consult a physician immediately.
A Do not disassemble
A Observe caution when using the flash
Touching the product’s internal parts
could result in injury. In the event of
malfunction, the product should be
repaired only by a qualified
technician. Should the product break
open as the result of a fall or other
accident, remove the battery and/or
AC adapter and then take the product
to a Nikon-authorized service center
for inspection.
A Do not place the strap around the neck of
an infant or child
Placing the camera strap around the
neck of an infant or child could result
in strangulation.
A Do not remain in contact with the
camera, battery, or charger for extended
periods while the devices are on or in use
Parts of the device become hot.
Leaving the device in direct contact
with the skin for extended periods
may result in low-temperature burns.
A Do not leave the product where it will be
exposed to extremely high
temperatures, such as in an enclosed
automobile or in direct sunlight
Failure to observe this precaution
could cause damage or fire.
A Do not aim a flash at the operator of a
motor vehicle
Failure to observe this precaution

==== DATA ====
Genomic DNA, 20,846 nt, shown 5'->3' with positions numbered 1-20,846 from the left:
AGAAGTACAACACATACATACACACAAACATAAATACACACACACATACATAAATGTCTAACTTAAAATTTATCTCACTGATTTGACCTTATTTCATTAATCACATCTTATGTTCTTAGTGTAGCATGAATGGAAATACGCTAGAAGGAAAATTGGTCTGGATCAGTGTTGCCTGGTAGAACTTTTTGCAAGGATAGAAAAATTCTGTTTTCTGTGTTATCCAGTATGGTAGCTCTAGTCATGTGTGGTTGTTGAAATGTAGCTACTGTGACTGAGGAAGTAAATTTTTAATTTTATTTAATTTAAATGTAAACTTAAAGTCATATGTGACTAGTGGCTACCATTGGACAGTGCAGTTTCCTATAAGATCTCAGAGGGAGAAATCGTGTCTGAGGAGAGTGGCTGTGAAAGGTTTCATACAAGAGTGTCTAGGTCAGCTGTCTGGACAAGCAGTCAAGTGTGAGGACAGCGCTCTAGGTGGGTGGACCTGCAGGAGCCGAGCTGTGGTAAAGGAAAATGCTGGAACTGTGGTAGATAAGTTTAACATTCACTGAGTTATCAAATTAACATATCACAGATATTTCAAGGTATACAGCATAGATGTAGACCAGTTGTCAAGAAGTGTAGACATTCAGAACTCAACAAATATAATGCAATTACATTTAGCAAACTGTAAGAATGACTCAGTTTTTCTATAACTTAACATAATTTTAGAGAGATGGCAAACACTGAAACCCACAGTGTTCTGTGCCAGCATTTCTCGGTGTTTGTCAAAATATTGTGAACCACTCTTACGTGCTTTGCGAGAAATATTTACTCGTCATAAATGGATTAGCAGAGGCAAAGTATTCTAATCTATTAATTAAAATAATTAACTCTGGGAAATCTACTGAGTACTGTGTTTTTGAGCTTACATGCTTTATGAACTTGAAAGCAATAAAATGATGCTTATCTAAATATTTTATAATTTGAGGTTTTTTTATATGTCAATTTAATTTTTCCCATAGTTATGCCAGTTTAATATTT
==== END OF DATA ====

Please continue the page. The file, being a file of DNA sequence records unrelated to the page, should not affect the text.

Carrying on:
could result in accidents.
• Using the camera with the flash in
close contact with the skin or other
objects could cause burns.
• Using the flash close to the subject’s
eyes could cause temporary visual
impairment. The flash should be no
less than one meter (3 ft 4 in.) from
the subject. Particular care should
be observed when photographing
infants.
A Avoid contact with liquid crystal
Should the monitor break, care
should be taken to avoid injury due to
broken glass and to prevent the liquid
crystal from the monitor touching the
skin or entering the eyes or mouth.
A Do not carry tripods with a lens or camera
attached
You could trip or accidentally strike
others, resulting in injury.
xi
A Observe proper precautions when
handling batteries
Batteries may leak, overheat, rupture,
or catch fire if improperly handled.
Observe the following precautions
when handling batteries for use in
this product:
• Use only batteries approved for use
in this equipment.
• Do not short or disassemble the
battery.
• Do not expose the battery or the
camera in which it is inserted to
powerful physical shocks.
• Be sure the product is off before
replacing the battery. If you are
using an AC adapter, be sure it is
unplugged.
• Do not attempt to insert the battery
upside down or backwards.
• Do not expose the battery to flame
or to excessive heat.
• Do not immerse in or expose to
water.
• Replace the terminal cover when
transporting the battery. Do not